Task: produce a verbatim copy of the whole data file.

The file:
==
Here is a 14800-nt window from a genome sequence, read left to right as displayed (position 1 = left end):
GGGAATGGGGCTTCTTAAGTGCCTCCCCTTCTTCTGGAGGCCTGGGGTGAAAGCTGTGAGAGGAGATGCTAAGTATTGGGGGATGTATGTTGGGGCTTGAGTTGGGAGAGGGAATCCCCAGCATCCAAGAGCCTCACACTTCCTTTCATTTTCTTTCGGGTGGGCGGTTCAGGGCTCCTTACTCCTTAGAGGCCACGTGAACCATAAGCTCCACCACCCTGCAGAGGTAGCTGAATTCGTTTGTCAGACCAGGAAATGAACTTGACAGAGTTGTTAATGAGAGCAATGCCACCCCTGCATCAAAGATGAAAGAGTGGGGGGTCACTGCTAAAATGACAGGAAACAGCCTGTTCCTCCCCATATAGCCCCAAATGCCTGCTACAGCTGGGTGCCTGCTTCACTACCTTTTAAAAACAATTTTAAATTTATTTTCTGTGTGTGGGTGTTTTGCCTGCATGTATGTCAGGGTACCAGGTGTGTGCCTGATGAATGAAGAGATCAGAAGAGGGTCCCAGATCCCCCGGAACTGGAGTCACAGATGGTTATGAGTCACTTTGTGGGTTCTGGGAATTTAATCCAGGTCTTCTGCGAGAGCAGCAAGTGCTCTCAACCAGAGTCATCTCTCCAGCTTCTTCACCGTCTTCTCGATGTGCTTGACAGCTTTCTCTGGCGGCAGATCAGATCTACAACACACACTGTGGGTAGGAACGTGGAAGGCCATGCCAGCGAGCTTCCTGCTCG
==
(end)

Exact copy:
Here is a 14800-nt window from a genome sequence, read left to right as displayed (position 1 = left end):
GGGAATGGGGCTTCTTAAGTGCCTCCCCTTCTTCTGGAGGCCTGGGGTGAAAGCTGTGAGAGGAGATGCTAAGTATTGGGGGATGTATGTTGGGGCTTGAGTTGGGAGAGGGAATCCCCAGCATCCAAGAGCCTCACACTTCCTTTCATTTTCTTTCGGGTGGGCGGTTCAGGGCTCCTTACTCCTTAGAGGCCACGTGAACCATAAGCTCCACCACCCTGCAGAGGTAGCTGAATTCGTTTGTCAGACCAGGAAATGAACTTGACAGAGTTGTTAATGAGAGCAATGCCACCCCTGCATCAAAGATGAAAGAGTGGGGGGTCACTGCTAAAATGACAGGAAACAGCCTGTTCCTCCCCATATAGCCCCAAATGCCTGCTACAGCTGGGTGCCTGCTTCACTACCTTTTAAAAACAATTTTAAATTTATTTTCTGTGTGTGGGTGTTTTGCCTGCATGTATGTCAGGGTACCAGGTGTGTGCCTGATGAATGAAGAGATCAGAAGAGGGTCCCAGATCCCCCGGAACTGGAGTCACAGATGGTTATGAGTCACTTTGTGGGTTCTGGGAATTTAATCCAGGTCTTCTGCGAGAGCAGCAAGTGCTCTCAACCAGAGTCATCTCTCCAGCTTCTTCACCGTCTTCTCGATGTGCTTGACAGCTTTCTCTGGCGGCAGATCAGATCTACAACACACACTGTGGGTAGGAACGTGGAAGGCCATGCCAGCGAGCTTCCTGCTCG